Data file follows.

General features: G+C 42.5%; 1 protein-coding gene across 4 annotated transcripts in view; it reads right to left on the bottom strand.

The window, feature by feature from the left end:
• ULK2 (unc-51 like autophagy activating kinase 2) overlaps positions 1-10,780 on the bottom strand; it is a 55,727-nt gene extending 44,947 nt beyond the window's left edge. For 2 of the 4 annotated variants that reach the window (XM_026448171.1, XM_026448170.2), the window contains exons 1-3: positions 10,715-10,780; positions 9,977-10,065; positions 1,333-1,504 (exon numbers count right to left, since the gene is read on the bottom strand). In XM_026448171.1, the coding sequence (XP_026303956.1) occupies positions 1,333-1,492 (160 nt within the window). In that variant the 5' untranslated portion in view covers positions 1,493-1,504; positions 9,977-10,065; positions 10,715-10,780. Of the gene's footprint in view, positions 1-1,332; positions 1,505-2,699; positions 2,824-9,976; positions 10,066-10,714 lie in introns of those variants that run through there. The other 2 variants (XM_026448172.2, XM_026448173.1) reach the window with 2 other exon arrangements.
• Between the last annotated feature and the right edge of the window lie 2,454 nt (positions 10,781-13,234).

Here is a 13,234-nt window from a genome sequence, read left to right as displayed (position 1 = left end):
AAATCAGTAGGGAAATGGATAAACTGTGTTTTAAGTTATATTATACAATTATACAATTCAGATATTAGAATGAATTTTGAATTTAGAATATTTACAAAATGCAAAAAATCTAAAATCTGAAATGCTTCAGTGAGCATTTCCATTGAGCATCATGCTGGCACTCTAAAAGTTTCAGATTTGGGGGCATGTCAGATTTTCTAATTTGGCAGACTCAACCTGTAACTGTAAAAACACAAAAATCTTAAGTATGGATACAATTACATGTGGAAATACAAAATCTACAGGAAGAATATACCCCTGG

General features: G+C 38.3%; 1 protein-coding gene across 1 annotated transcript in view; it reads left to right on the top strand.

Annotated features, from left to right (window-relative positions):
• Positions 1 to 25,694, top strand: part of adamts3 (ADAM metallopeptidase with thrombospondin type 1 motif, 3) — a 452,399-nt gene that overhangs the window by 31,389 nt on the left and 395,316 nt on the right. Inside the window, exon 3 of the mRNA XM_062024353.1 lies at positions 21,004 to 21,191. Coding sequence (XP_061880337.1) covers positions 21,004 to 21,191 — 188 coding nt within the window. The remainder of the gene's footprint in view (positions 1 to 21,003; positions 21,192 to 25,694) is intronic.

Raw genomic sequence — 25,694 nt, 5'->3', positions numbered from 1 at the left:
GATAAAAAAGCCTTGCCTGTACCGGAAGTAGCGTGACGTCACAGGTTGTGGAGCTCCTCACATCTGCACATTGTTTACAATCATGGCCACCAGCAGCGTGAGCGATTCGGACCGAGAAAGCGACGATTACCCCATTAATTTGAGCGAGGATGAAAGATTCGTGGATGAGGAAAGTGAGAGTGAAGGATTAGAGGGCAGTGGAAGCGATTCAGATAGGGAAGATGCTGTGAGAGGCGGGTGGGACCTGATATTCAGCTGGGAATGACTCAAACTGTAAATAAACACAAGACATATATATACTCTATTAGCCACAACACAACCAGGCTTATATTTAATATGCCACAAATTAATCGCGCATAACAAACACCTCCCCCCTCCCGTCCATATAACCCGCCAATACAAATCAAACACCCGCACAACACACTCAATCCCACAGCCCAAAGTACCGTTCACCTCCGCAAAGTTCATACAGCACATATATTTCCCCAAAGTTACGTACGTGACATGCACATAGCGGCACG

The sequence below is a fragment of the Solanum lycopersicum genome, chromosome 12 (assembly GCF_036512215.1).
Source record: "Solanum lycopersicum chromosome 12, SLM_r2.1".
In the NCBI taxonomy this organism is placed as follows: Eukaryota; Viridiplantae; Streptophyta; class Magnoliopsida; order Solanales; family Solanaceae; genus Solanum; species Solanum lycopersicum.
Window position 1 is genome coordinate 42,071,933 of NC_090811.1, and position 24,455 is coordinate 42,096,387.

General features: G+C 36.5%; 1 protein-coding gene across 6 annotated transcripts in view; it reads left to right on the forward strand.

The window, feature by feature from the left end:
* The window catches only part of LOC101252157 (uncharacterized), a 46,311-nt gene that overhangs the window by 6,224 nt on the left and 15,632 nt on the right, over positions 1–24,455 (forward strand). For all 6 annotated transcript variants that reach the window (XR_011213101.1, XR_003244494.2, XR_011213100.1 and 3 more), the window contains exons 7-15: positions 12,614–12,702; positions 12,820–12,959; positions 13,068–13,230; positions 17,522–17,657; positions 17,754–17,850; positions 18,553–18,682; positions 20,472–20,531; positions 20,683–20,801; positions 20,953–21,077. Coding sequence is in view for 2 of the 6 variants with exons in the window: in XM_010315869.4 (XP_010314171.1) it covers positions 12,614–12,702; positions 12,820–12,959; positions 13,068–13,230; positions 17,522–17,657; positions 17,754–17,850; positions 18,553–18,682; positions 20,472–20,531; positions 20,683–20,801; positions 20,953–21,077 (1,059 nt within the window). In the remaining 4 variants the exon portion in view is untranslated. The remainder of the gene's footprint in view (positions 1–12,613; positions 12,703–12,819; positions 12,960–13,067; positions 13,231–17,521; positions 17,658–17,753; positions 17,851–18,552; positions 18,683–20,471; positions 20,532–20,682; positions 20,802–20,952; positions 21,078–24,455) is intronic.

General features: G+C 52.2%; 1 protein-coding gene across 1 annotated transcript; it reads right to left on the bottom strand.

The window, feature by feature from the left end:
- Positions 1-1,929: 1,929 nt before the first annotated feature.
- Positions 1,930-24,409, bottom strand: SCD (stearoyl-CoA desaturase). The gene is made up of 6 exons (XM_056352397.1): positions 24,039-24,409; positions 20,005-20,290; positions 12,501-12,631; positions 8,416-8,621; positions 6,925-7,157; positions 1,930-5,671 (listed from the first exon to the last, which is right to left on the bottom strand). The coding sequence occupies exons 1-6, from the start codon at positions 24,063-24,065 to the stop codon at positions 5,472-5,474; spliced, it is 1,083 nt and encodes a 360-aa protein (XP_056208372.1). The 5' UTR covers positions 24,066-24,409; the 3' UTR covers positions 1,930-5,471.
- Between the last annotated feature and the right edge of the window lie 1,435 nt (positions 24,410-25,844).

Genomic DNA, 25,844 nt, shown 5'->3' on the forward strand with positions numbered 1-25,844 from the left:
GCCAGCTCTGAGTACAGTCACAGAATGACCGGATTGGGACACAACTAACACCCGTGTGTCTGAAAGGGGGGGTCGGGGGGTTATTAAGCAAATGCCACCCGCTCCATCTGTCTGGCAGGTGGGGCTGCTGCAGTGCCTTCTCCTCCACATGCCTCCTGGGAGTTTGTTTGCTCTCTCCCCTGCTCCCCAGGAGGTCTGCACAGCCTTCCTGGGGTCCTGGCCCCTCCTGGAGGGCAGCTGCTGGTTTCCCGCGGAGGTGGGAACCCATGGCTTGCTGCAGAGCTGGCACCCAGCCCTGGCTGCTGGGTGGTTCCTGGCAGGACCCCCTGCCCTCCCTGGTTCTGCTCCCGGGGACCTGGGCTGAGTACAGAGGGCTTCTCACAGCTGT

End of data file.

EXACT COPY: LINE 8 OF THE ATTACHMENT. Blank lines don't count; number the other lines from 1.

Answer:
Annotated features, from left to right (window-relative positions):